We have word that a Hard Rock casino could be headed for the Meadowlands. Hard Rock and Meadowlands Racing and Entertainment are pushing hard to get it on the November ballot. Meadowlands Racetrack owner Jeff Gural promised the casino could create 10,000 jobs. And the state could make some $400 million a year from more than 50 percent tax on winnings. Lowering property taxes is a selling point aimed squarely at seniors, who vote. And telling Atlantic City voters it could fund their rebuilding efforts could take the sting out of ending Atlantic City’s casino monopoly in the state.

Assemblyman Jon Bramnick told NJTV News Anchor Mary Alice Williams that lawmakers must help Atlantic City before deciding to open casinos in other parts of New Jersey.

Bramnick said there’s no bill or proposal on the table currently regarding allowing casinos in places other than Atlantic City. “What we do have to do is help Atlantic City. And Assemblyman Chris Brown down there is leading the effort. And what he’s doing is he’s making sure that we bring back Atlantic City to some place that it can survive. And that’s gotta be the energy,” Bramnick said.

Instead of siphoning money from Atlantic City, Bramnick said the state has to try to help the city. “We cannot let Atlantic City simply die and move on without facing the issues we have in Atlantic City. And that’s what the governor’s doing and that’s what Assemblyman Chris Brown is doing,” he said.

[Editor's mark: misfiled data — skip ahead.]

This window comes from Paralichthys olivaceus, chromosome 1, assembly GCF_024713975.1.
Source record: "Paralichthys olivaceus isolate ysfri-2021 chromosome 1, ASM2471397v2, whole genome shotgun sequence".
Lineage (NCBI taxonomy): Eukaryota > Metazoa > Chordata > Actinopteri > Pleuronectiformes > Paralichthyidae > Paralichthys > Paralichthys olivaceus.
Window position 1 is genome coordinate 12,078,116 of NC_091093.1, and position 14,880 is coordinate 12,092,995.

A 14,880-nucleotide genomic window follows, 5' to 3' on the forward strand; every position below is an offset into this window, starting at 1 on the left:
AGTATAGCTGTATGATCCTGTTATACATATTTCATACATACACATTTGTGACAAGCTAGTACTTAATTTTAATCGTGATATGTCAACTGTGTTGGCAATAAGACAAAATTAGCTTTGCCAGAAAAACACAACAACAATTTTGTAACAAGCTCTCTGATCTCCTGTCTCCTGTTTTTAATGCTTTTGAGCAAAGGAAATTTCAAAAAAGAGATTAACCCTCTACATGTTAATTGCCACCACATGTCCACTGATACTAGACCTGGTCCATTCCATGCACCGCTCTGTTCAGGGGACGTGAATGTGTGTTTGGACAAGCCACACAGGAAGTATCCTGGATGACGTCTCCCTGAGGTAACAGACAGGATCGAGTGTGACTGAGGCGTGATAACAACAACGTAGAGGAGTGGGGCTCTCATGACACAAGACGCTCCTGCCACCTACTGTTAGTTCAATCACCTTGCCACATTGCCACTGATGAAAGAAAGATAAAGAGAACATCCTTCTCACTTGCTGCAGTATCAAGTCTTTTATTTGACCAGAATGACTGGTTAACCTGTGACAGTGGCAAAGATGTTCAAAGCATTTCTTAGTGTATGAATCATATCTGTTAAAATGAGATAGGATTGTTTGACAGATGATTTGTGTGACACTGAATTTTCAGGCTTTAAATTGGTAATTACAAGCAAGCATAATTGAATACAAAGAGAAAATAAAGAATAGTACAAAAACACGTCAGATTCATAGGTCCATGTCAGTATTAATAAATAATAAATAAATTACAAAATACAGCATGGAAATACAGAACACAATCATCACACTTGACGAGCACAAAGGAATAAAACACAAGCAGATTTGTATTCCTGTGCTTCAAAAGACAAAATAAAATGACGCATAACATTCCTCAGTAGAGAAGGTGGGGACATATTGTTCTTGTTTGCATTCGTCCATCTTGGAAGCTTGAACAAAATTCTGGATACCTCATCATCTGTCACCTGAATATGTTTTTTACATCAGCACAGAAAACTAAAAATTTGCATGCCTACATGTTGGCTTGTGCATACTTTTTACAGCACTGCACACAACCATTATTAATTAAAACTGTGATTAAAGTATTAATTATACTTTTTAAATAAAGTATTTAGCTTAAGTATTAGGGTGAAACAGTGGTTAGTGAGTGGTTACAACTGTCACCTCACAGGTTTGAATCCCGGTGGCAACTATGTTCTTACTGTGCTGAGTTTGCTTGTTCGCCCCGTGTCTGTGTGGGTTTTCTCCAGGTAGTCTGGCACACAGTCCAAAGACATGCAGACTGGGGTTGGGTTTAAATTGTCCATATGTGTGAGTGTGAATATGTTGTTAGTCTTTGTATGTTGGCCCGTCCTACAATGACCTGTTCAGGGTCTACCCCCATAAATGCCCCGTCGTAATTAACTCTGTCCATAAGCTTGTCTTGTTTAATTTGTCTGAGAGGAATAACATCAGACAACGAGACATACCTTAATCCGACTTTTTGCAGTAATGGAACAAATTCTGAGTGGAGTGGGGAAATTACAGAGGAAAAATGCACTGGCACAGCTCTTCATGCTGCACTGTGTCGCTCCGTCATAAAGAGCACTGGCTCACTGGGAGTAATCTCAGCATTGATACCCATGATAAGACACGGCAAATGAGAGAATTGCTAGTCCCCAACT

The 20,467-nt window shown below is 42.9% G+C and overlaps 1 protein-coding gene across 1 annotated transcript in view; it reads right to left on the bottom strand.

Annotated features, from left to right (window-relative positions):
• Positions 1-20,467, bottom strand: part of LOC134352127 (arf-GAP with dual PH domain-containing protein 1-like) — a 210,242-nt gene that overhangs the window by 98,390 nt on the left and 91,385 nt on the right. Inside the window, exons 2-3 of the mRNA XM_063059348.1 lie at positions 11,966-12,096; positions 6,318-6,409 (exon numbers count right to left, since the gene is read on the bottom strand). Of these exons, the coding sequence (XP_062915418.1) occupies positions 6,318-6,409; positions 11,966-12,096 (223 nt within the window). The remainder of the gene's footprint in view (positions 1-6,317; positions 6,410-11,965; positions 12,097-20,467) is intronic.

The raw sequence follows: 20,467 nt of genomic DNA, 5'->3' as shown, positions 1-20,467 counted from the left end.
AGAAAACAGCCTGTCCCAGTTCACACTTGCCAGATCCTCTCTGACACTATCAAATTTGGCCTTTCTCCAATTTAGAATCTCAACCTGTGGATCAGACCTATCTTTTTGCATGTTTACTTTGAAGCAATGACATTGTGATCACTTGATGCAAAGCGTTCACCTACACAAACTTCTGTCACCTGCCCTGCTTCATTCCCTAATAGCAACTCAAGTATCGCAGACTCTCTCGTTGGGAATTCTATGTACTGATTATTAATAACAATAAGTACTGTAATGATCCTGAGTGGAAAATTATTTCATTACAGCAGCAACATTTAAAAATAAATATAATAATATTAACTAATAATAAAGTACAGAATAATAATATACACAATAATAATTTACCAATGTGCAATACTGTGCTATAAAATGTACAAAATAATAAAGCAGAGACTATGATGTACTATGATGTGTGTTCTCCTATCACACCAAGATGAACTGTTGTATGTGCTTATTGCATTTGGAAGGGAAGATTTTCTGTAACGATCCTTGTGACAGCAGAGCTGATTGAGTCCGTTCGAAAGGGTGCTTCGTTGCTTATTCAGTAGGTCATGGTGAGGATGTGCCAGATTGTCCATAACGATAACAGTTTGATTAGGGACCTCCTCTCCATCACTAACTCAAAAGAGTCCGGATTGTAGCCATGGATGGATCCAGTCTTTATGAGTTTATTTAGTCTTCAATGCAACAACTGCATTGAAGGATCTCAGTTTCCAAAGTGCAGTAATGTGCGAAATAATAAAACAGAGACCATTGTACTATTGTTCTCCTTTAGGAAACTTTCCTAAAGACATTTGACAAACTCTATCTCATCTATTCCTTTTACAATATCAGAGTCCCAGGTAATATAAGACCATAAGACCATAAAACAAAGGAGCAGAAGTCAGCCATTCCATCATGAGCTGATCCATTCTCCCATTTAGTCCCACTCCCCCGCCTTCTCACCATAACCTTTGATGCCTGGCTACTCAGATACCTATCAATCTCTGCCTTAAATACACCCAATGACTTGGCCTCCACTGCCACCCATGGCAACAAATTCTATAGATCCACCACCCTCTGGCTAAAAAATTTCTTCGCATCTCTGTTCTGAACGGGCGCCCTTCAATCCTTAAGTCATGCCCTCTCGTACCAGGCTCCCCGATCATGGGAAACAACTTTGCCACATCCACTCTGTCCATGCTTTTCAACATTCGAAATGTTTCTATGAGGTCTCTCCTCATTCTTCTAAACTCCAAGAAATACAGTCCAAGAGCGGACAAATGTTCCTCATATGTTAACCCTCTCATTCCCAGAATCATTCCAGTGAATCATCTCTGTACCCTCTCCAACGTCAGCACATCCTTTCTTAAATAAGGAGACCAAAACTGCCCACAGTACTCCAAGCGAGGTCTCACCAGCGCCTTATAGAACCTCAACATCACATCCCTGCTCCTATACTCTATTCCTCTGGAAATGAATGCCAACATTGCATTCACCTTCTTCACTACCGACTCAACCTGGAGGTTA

Those proposing the change say some of the tax money collected could go toward rebuilding Atlantic City. While Bramnick said that he likes that idea, he pointed out that there is nothing for legislators to review at this time.

Bramnick applauded Gov. Chris Christie’s efforts to make changes by appointing a manager to start making cuts to the city’s budget. “There’s been expenditures by the city of Atlantic City, before the new Mayor Don Guardian came in. It was out of control. Don Guardian came in, worked really hard, tremendous mayor. Let’s give Atlantic City at least a chance before we write it off,” he said.

Another area of contention in the state is the pension system. Bramnick said the Assembly is behind going toward a 401K style retirement plan in place of the current pension system. “That’s the way every private sector business is going, that’s the way that states have to go in the future,” he said, adding, “That does not mean that we’re not going to keep our promise to people in the pension program and that’s why we have to continue to look at reforms.”

When asked what will happen if the state Supreme Court decides New Jersey has to adhere to the deal cut in 2011, Bramnick said, “Well the state Supreme Court’s going to have to tell us where to get the money. And I have to tell you it’s not gonna be easy in two weeks in a budget session to find billions of dollars.”

Bramnick said the current budget has no new taxes thanks to Christie and many members of the Legislature. “We are giving more money to schools, education, than we’ve ever done. And we’re giving $1.3 billion to the pension. That’s good bipartisan work. I think it’s an excellent program,” he said.

He also said there is enough money to cover everything in the budget “as long as everybody acts reasonably” and that he believes the state is “on goal” with projections.

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Muñoz Hosts Kean University Roundtable Discussion on Domestic Violence

Source: Assembly Republican Press Release -

Nancy Munoz